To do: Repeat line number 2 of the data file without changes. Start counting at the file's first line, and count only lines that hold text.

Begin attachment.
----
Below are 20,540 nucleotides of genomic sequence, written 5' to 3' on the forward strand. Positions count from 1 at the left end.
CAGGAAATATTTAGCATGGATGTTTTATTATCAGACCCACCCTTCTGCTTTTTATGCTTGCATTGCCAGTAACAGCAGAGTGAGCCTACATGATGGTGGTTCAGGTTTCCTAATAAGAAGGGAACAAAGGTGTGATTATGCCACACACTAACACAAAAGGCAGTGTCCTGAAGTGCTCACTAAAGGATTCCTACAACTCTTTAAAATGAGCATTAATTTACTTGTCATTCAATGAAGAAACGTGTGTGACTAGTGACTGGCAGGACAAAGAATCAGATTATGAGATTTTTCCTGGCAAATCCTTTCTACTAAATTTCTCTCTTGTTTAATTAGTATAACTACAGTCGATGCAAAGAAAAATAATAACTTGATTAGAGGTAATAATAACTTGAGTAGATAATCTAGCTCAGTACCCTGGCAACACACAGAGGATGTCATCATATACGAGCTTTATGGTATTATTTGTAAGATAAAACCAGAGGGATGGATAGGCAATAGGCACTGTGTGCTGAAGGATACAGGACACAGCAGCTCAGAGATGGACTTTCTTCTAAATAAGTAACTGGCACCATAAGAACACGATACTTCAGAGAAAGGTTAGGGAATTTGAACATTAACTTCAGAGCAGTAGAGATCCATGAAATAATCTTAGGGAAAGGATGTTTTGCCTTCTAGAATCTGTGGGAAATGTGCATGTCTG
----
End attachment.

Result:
CAGGAAATATTTAGCATGGATGTTTTATTATCAGACCCACCCTTCTGCTTTTTATGCTTGCATTGCCAGTAACAGCAGAGTGAGCCTACATGATGGTGGTTCAGGTTTCCTAATAAGAAGGGAACAAAGGTGTGATTATGCCACACACTAACACAAAAGGCAGTGTCCTGAAGTGCTCACTAAAGGATTCCTACAACTCTTTAAAATGAGCATTAATTTACTTGTCATTCAATGAAGAAACGTGTGTGACTAGTGACTGGCAGGACAAAGAATCAGATTATGAGATTTTTCCTGGCAAATCCTTTCTACTAAATTTCTCTCTTGTTTAATTAGTATAACTACAGTCGATGCAAAGAAAAATAATAACTTGATTAGAGGTAATAATAACTTGAGTAGATAATCTAGCTCAGTACCCTGGCAACACACAGAGGATGTCATCATATACGAGCTTTATGGTATTATTTGTAAGATAAAACCAGAGGGATGGATAGGCAATAGGCACTGTGTGCTGAAGGATACAGGACACAGCAGCTCAGAGATGGACTTTCTTCTAAATAAGTAACTGGCACCATAAGAACACGATACTTCAGAGAAAGGTTAGGGAATTTGAACATTAACTTCAGAGCAGTAGAGATCCATGAAATAATCTTAGGGAAAGGATGTTTTGCCTTCTAGAATCTGTGGGAAATGTGCATGTCTG